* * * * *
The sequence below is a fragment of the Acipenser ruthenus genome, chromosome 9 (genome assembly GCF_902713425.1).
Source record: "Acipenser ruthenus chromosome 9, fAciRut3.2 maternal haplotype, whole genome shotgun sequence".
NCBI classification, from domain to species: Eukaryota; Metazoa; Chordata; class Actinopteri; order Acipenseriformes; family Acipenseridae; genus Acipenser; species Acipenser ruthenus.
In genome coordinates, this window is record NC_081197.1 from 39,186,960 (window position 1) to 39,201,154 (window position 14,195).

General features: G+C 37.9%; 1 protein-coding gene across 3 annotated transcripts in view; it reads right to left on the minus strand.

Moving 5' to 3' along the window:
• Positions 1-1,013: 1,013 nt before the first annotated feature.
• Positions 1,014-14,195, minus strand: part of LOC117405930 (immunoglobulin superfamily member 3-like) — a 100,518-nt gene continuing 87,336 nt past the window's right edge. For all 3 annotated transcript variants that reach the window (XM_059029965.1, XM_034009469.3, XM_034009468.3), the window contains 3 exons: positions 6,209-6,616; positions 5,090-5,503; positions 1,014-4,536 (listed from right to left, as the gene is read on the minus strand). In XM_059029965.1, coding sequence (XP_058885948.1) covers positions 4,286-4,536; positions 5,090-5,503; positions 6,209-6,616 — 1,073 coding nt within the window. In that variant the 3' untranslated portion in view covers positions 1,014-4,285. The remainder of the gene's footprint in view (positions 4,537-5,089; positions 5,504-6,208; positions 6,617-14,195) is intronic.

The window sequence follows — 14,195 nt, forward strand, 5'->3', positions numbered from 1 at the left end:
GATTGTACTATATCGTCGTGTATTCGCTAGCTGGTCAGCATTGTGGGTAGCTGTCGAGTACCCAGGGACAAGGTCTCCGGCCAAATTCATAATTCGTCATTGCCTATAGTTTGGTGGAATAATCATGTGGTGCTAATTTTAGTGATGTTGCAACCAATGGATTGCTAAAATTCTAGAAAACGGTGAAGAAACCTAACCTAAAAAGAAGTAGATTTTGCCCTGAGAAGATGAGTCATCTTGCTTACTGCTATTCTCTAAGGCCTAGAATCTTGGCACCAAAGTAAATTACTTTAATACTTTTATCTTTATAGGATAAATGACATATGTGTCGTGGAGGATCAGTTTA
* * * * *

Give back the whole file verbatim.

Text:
The sequence below is a fragment of the Acipenser ruthenus genome, chromosome 9 (genome assembly GCF_902713425.1).
Source record: "Acipenser ruthenus chromosome 9, fAciRut3.2 maternal haplotype, whole genome shotgun sequence".
NCBI classification, from domain to species: Eukaryota; Metazoa; Chordata; class Actinopteri; order Acipenseriformes; family Acipenseridae; genus Acipenser; species Acipenser ruthenus.
In genome coordinates, this window is record NC_081197.1 from 39,186,960 (window position 1) to 39,201,154 (window position 14,195).

General features: G+C 37.9%; 1 protein-coding gene across 3 annotated transcripts in view; it reads right to left on the minus strand.

Moving 5' to 3' along the window:
• Positions 1-1,013: 1,013 nt before the first annotated feature.
• Positions 1,014-14,195, minus strand: part of LOC117405930 (immunoglobulin superfamily member 3-like) — a 100,518-nt gene continuing 87,336 nt past the window's right edge. For all 3 annotated transcript variants that reach the window (XM_059029965.1, XM_034009469.3, XM_034009468.3), the window contains 3 exons: positions 6,209-6,616; positions 5,090-5,503; positions 1,014-4,536 (listed from right to left, as the gene is read on the minus strand). In XM_059029965.1, coding sequence (XP_058885948.1) covers positions 4,286-4,536; positions 5,090-5,503; positions 6,209-6,616 — 1,073 coding nt within the window. In that variant the 3' untranslated portion in view covers positions 1,014-4,285. The remainder of the gene's footprint in view (positions 4,537-5,089; positions 5,504-6,208; positions 6,617-14,195) is intronic.

The window sequence follows — 14,195 nt, forward strand, 5'->3', positions numbered from 1 at the left end:
GATTGTACTATATCGTCGTGTATTCGCTAGCTGGTCAGCATTGTGGGTAGCTGTCGAGTACCCAGGGACAAGGTCTCCGGCCAAATTCATAATTCGTCATTGCCTATAGTTTGGTGGAATAATCATGTGGTGCTAATTTTAGTGATGTTGCAACCAATGGATTGCTAAAATTCTAGAAAACGGTGAAGAAACCTAACCTAAAAAGAAGTAGATTTTGCCCTGAGAAGATGAGTCATCTTGCTTACTGCTATTCTCTAAGGCCTAGAATCTTGGCACCAAAGTAAATTACTTTAATACTTTTATCTTTATAGGATAAATGACATATGTGTCGTGGAGGATCAGTTTA